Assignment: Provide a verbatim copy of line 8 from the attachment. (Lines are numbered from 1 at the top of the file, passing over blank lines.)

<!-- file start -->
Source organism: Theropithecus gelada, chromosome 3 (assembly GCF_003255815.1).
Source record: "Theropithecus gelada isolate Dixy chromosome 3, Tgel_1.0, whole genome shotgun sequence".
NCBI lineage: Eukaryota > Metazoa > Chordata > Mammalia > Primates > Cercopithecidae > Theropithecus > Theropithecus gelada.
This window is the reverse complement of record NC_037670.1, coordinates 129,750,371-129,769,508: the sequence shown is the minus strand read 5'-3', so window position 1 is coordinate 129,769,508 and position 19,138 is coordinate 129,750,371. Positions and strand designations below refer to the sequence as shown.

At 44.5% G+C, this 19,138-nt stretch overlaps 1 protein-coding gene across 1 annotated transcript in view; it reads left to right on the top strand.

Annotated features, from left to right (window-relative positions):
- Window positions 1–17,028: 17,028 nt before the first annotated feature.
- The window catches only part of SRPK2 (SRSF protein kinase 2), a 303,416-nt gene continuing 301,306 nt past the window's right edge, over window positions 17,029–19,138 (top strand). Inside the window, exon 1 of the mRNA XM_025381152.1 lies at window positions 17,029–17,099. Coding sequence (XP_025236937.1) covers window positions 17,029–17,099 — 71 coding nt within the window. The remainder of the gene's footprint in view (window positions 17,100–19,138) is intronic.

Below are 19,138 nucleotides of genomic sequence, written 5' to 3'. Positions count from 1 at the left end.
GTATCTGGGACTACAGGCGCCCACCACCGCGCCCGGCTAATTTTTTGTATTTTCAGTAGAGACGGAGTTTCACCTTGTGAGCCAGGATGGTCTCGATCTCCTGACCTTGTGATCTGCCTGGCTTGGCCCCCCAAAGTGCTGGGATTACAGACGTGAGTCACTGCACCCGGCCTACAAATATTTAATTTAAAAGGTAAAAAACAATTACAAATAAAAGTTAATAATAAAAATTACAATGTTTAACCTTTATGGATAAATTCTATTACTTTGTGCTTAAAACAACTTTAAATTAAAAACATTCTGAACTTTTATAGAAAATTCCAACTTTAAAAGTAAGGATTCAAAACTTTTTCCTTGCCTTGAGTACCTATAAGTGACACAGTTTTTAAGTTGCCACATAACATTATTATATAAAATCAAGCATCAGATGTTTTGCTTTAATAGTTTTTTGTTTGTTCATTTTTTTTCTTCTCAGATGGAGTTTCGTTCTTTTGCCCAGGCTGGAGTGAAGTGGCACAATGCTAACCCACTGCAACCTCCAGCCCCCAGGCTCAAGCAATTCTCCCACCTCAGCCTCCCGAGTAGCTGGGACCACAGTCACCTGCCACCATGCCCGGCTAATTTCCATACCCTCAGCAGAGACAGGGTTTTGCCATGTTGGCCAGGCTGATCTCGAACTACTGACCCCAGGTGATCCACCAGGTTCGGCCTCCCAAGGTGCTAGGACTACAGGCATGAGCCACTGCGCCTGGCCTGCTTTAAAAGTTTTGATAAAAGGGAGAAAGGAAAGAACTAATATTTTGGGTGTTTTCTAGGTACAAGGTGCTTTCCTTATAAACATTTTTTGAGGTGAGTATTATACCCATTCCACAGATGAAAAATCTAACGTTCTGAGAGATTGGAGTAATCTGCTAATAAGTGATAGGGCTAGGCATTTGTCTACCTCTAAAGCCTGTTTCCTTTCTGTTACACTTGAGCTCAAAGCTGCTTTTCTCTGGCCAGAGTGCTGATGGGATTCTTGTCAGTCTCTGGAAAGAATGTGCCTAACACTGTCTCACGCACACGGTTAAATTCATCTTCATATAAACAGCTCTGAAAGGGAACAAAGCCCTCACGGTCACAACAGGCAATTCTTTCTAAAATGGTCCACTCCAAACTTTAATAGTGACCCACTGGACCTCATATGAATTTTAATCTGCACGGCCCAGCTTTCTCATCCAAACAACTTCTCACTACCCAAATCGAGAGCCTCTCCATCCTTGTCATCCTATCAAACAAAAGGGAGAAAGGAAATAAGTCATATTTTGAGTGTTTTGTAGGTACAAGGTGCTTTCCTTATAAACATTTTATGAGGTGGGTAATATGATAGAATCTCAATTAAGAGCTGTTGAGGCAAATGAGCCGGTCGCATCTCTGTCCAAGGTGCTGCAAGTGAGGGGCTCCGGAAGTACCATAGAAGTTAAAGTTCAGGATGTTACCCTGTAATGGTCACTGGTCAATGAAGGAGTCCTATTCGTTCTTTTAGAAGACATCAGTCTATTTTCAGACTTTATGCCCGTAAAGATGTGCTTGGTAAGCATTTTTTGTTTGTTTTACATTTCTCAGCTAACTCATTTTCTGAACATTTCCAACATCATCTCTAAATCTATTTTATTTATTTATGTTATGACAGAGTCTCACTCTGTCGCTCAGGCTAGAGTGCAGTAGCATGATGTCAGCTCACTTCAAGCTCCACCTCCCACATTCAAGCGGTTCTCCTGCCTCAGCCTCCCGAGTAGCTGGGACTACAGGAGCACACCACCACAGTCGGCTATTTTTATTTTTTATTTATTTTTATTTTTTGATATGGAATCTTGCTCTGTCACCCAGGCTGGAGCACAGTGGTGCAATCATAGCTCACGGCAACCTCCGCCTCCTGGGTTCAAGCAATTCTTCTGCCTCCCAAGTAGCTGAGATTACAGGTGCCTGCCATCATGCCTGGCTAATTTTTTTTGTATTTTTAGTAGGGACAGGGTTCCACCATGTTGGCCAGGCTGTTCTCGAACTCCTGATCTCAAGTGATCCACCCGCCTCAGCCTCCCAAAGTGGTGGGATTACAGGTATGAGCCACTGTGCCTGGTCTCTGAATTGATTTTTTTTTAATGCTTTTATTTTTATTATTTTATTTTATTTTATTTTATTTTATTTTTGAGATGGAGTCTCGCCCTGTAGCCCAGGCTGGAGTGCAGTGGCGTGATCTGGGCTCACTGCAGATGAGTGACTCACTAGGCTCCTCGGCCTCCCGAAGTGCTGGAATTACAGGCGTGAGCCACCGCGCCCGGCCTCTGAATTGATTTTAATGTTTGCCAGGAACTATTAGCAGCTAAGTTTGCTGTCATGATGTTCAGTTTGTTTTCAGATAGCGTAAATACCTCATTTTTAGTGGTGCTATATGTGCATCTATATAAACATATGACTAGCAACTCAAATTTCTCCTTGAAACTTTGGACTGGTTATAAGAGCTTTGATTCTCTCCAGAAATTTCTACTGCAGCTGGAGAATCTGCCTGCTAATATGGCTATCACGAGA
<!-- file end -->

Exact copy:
- The window catches only part of SRPK2 (SRSF protein kinase 2), a 303,416-nt gene continuing 301,306 nt past the window's right edge, over window positions 17,029–19,138 (top strand). Inside the window, exon 1 of the mRNA XM_025381152.1 lies at window positions 17,029–17,099. Coding sequence (XP_025236937.1) covers window positions 17,029–17,099 — 71 coding nt within the window. The remainder of the gene's footprint in view (window positions 17,100–19,138) is intronic.